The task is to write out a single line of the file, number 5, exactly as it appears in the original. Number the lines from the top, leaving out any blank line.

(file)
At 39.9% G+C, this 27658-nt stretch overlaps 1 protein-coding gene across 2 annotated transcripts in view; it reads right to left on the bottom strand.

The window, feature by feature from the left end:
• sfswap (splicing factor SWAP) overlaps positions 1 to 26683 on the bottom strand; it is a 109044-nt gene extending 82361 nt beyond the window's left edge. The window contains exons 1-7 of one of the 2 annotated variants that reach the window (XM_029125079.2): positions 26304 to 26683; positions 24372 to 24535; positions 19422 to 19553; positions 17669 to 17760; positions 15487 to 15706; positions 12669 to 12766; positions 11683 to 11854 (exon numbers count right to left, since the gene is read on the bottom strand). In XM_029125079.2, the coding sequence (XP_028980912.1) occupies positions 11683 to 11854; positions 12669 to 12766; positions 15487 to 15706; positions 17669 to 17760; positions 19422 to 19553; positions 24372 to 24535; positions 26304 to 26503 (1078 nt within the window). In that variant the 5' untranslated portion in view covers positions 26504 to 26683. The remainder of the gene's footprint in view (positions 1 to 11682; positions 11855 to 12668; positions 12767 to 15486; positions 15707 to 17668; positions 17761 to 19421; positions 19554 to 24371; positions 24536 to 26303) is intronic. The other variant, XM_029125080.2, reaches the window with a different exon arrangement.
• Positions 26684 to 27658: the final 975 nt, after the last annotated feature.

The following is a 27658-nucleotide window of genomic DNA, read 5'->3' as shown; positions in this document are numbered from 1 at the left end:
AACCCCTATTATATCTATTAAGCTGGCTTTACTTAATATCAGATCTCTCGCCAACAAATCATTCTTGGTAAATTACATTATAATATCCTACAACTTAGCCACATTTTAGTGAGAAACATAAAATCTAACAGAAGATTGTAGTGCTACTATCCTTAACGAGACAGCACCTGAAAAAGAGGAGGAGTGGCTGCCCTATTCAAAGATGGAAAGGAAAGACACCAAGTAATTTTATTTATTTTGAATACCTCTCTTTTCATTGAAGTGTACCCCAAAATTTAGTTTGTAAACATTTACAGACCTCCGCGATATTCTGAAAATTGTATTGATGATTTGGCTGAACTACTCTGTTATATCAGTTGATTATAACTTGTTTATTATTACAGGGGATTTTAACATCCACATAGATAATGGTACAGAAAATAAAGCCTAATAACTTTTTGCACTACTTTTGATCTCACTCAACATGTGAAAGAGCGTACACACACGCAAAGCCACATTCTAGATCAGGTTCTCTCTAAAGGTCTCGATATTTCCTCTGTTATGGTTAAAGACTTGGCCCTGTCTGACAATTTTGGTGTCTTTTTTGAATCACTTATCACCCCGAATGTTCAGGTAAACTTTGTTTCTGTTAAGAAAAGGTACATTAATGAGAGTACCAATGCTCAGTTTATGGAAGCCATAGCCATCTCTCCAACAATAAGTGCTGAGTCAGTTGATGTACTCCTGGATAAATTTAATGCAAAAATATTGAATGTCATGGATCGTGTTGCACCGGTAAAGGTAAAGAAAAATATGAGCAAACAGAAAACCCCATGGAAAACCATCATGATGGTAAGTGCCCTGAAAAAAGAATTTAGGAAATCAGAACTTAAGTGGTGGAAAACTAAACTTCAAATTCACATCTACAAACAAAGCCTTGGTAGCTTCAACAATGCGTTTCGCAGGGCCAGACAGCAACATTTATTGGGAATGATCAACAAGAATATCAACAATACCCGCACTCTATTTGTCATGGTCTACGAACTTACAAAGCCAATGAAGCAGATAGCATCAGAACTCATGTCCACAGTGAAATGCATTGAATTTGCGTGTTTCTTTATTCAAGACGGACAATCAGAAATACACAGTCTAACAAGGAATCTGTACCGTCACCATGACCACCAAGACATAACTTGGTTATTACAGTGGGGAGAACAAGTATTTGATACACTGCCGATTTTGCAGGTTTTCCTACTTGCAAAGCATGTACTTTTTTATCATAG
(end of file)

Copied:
The following is a 27658-nucleotide window of genomic DNA, read 5'->3' as shown; positions in this document are numbered from 1 at the left end: